In the bestselling tradition of espionage novels by John LeCarre and Alan Furst, Istanbul Passage brilliantly illustrates why Edgar Award–winning author Joseph Kanon has been hailed as "the heir apparent to Graham Greene" (The Boston Globe).
Istanbul survived the Second World War as a magnet for refugees and spies. Even expatriate American Leon Bauer was drawn into this shadow world, doing undercover odd jobs in support of the Allied war effort. Now as the espionage community begins to pack up and an apprehensive city prepares for the grim realities of postwar life, Leon is given one last routine assignment. But when the job goes fatally wrong—an exchange of gunfire, a body left in the street, and a potential war criminal on his hands—Leon is trapped in a tangle of shifting loyalties and moral uncertainty.
Played out against the bazaars and mosques and faded mansions of this knowing, ancient Ottoman city, Istanbul Passage is the unforgettable story of a man swept up in the dawn of the Cold War, of an unexpected love affair, and of a city as deceptive as the calm surface waters of the Bosphorus that divides it.
This reading group guide forIstanbul Passageincludes suggested questions intended to help your reading group find new and interesting angles and topics for your discussion. We hope that these ideas will enrich your conversation and increase your enjoyment of the book.
Topics & Questions for Discussion
1. What do you think the book’s title, Istanbul Passage, means? Could it represent more than one thing? What different kinds of passages take place throughout the book?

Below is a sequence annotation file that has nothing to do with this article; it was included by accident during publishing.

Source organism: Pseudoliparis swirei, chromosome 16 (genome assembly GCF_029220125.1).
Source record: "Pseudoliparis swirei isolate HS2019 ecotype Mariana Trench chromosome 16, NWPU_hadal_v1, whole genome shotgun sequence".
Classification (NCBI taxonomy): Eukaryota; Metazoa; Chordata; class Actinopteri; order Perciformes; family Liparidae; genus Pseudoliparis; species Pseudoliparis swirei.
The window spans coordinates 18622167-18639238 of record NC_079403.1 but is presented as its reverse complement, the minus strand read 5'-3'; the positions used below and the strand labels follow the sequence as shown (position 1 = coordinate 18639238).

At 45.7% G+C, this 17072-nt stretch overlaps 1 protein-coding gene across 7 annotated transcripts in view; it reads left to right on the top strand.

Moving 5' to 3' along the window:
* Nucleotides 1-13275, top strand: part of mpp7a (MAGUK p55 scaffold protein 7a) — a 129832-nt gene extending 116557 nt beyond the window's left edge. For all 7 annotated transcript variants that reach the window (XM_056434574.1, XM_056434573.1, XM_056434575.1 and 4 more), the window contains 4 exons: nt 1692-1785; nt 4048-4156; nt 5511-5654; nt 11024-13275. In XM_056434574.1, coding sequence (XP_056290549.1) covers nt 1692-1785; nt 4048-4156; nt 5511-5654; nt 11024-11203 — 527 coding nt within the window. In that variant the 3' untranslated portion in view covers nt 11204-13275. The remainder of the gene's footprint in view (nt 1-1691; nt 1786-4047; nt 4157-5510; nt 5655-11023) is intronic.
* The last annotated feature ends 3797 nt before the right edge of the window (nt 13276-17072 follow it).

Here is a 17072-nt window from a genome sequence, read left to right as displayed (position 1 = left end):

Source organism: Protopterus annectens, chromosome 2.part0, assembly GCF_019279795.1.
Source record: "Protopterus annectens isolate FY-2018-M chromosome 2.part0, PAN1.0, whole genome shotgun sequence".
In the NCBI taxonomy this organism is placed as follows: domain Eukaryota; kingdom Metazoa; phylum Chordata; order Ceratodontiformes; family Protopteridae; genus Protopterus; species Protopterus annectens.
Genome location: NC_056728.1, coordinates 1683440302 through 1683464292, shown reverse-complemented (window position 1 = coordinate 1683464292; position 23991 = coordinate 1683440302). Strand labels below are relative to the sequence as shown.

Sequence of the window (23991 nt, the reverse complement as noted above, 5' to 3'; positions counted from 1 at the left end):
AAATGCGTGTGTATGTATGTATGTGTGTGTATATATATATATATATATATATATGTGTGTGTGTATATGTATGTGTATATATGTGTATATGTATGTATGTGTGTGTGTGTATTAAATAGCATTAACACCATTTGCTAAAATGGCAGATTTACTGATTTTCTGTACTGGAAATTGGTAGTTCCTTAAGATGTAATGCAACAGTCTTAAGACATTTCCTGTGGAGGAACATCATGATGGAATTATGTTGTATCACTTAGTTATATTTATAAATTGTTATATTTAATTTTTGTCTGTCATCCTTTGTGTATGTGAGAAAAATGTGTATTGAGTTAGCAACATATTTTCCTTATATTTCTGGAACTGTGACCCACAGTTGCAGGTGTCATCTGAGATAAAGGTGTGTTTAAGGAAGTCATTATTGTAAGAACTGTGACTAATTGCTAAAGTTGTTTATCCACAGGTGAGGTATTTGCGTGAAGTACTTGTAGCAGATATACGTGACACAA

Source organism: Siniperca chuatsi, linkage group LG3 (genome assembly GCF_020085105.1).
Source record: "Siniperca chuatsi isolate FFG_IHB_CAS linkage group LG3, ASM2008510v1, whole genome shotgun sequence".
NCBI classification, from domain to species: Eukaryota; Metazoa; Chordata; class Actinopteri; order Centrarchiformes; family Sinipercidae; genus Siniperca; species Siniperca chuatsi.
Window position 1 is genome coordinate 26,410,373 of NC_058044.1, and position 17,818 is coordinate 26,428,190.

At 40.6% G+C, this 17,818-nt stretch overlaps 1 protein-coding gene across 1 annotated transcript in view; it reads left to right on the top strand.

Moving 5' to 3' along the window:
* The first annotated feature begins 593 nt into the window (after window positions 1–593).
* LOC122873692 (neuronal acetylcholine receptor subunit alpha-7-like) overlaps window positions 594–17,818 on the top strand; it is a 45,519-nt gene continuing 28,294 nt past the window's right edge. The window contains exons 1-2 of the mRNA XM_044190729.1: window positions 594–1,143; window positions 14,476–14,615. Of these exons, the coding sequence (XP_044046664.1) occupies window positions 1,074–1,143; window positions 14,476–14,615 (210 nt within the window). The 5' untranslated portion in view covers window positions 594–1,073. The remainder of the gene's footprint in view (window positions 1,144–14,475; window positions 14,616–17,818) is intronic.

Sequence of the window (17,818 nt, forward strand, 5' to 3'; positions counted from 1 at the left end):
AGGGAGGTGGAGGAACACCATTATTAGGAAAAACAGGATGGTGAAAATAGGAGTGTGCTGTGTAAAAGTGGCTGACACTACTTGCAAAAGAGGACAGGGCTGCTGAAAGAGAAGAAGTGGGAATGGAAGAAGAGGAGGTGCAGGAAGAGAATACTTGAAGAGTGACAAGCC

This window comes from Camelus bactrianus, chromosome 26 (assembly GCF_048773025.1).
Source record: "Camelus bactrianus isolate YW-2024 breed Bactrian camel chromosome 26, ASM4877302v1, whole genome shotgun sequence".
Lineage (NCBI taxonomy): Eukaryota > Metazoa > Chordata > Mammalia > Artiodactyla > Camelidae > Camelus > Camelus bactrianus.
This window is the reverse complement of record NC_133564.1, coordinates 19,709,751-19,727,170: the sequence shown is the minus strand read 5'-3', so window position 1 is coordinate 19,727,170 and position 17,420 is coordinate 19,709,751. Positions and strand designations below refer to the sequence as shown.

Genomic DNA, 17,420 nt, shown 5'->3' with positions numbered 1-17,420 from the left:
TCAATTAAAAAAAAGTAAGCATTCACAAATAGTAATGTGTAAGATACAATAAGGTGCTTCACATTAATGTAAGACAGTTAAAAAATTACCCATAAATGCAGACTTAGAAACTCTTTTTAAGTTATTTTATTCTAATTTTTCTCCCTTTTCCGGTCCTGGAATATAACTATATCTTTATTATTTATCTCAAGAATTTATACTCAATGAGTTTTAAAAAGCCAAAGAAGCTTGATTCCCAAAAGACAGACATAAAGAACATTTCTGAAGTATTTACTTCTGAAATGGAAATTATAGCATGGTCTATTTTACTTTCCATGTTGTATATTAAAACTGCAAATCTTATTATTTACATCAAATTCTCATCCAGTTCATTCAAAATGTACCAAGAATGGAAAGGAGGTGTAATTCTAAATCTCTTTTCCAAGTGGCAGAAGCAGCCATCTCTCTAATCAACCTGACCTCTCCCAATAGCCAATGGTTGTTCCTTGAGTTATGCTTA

2. There is a strong sense of place in the novel–Istanbul, the Bosphorus, Galata Bridge, Bebek. How does the author describe these places in order to create a mood of deception and intrigue?
3. What is your initial impression of Leon Bauer upon first meeting him? Does your opinion of him change by the end of the book? If so, what accounted for this change?
4. Leon Bauer’s wife, Anna, is in a semi-comatose state when the book opens, yet to Leon she remains “alive, a presence, not just someone in Obstbaum’s clinic who had retreated into herself.…” To what extent does Anna haunt this book? How much do we learn about who she was and what she did as the story unfolds?
5. Both Alexei and Georg play chess with themselves, “playing both sides.” The name “Bauer” means “pawn” in German. What does the game of chess come to symbolize in the novel?
6. Alexei had a wife, Magda, who was killed. He says to Leon, “It’s a convenience, sometimes. To have nothing to lose.” Do you agree with this statement? Do you think it motivated Alexei to take chances with his own life and to have a total disregard for the lives of others?
7. Alexei says to Leon, “When you have blood on your hands, does it matter how it got there?” How would you answer this question? How does this question give insight into Alexei’s character and his murderous history?
8. Lily Nadir is described as a beautiful and wealthy woman who came from the harem and now “arranged things.” What is the nature of her relationship with Leon? With Altan? Is she a trustworthy character?
9. Istanbul’s mystique and sense of intrigue come from its many layers. Kay says to Leon, “This place. Who knows who anybody is?” Which characters are like the city—multi-layered and difficult to know at their core?
10. Leon becomes very protective of Alexei even though he knows he has done terrible things. Why do you think he comes to feel this way about the man placed in his charge?
11. Leon asks, “What do you do when there’s no right thing to do. Just the wrong thing. Either way.” Do you believe Leon was morally right in what he did? Do you think that he had other choices? Is what is “right” simply a matter of perspective and circumstance?
Joseph Kanon is the Edgar Award–winning author of The Accomplice, Defectors, Leaving Berlin, Istanbul Passage, Los Alamos, The Prodigal Spy, Alibi, Stardust, and The Good German, which was made into a major motion picture starring George Clooney and Cate Blanchett. He lives in New York City.